Individuals in the permanent residency process should consult with their attorney or OISS before traveling outside the U.S. to determine if all documents are in order.

H-1B Petition Approval and H-1B Visa Stamp

If the H-1B applicant is outside of the US they will need time to apply for an H-1B visa stamp at a U.S. Consulate in order to enter the U.S. in H-1B status. 

The H-1B petition, the H-1B visa stamp, and H-1B status are three separate items. The employer obtains permission to hire an H-1B employee by filing the H-1B petition. The employee is the only one who can obtain an H-1B visa stamp at a U.S. Consulate outside of the U.S. When they enter the U.S. using their H-1B visa and approved petition, they are granted H-1B status by U.S. Customs and Border Protection.

Traveling While Change of Status to H-1B is Pending

Employees who are in the U.S. and are changing their status to H-1B cannot travel outside of the U.S. while the H-1B petition is pending with USCIS. If they leave the country while it is pending, USCIS will consider the change of status application to be abandoned. USCIS will still process the H-1B petition, but the employee will have to remain outside of the U.S. until the petition is approved and they obtain an H-1B visa at a U.S. Consulate. 

Traveling Internationally while in H-1B Status

To learn more about traveling while in H-1B status, go to our Travel and Visas webpage and click on H-1B Employees tab. 

H-4 Dependents

Spouses and children of foreign nationals, who hold H-1B visas, are eligible for H-4 visas. H-4, dependents include spouse and unmarried children under age 21. Family members with H-4 visas are not eligible to work in the US. H-4's are eligible to attend school, part-time or full-time.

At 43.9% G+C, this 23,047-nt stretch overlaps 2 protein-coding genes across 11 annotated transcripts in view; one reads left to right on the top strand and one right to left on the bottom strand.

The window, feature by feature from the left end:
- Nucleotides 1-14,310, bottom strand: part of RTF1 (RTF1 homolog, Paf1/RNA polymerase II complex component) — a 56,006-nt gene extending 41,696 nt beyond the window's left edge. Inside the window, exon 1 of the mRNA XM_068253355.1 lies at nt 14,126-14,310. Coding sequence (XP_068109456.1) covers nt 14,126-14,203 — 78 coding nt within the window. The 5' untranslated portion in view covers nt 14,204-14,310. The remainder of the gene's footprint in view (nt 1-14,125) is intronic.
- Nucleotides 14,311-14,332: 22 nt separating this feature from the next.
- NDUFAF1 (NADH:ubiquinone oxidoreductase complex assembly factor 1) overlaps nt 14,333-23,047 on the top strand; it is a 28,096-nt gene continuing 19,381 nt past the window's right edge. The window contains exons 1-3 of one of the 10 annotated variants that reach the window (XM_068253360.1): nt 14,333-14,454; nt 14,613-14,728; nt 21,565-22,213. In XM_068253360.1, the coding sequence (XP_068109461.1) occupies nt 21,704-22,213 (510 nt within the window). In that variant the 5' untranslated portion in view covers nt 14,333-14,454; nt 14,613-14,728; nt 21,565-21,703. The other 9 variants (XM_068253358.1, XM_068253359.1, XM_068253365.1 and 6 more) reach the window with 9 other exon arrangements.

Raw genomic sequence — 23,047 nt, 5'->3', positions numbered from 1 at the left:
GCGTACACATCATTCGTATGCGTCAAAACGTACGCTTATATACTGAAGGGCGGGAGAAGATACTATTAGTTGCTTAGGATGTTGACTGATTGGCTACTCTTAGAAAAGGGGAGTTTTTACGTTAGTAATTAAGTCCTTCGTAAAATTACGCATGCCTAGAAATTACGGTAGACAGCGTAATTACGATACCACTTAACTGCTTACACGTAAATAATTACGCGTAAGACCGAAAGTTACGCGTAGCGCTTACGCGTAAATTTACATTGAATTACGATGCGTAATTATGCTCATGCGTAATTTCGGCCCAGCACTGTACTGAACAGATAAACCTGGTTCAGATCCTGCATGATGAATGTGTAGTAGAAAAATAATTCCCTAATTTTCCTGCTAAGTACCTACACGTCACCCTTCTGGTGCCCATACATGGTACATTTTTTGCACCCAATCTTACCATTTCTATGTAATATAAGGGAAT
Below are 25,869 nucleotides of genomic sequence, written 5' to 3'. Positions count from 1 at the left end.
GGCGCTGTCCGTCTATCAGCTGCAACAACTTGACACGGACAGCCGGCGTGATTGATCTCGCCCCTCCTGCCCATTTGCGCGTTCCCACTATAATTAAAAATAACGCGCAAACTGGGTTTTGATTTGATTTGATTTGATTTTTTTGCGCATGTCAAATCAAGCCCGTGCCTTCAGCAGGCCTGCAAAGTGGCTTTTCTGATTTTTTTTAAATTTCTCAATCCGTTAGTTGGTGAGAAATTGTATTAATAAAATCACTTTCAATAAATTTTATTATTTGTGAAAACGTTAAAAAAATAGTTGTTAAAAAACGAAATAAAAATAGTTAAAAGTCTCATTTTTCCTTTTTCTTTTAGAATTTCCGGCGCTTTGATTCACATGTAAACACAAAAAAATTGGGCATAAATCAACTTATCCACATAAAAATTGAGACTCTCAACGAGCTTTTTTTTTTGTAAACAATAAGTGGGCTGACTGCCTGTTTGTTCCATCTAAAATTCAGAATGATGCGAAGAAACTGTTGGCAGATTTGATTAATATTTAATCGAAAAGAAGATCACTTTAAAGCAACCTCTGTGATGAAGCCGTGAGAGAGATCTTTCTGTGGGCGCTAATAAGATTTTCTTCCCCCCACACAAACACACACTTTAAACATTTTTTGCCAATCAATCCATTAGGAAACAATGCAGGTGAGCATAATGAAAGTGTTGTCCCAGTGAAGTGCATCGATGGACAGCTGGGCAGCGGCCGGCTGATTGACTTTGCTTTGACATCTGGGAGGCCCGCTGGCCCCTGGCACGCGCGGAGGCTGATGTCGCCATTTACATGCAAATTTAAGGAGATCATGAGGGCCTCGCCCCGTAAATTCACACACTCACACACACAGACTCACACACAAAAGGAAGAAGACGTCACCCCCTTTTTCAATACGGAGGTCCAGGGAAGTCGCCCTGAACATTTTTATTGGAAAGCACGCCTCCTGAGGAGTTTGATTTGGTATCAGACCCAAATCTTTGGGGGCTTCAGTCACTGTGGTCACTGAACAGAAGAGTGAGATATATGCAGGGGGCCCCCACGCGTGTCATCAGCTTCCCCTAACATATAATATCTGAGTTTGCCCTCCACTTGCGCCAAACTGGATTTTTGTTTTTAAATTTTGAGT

Dependent NOT in the U.S.

No paperwork is required on behalf of the dependents.

Dependent wishes to enter the U.S.

He/she will have to go to a US consulate with the following items to obtain the H-4 visa stamp:

  • I-797 H-1B approval notice
  • proof of marriage and/or birth
  • all required forms, fees, and pictures for the visa issuance (check with the consulate you will be visiting for specific requirements and to schedule an appointment in advance if available).

Dependent in the U.S. that need H-4 visa status

Complete Form I-539 and submit certain documents. See checklist. Form I-539 can only be submitted for dependents if they are currently in the United States.

NOTE: H-1B employee should never sign the Form I-539. Only one dependent should sign Form I-539 and any additional dependents should be added to Form I-539 supplement.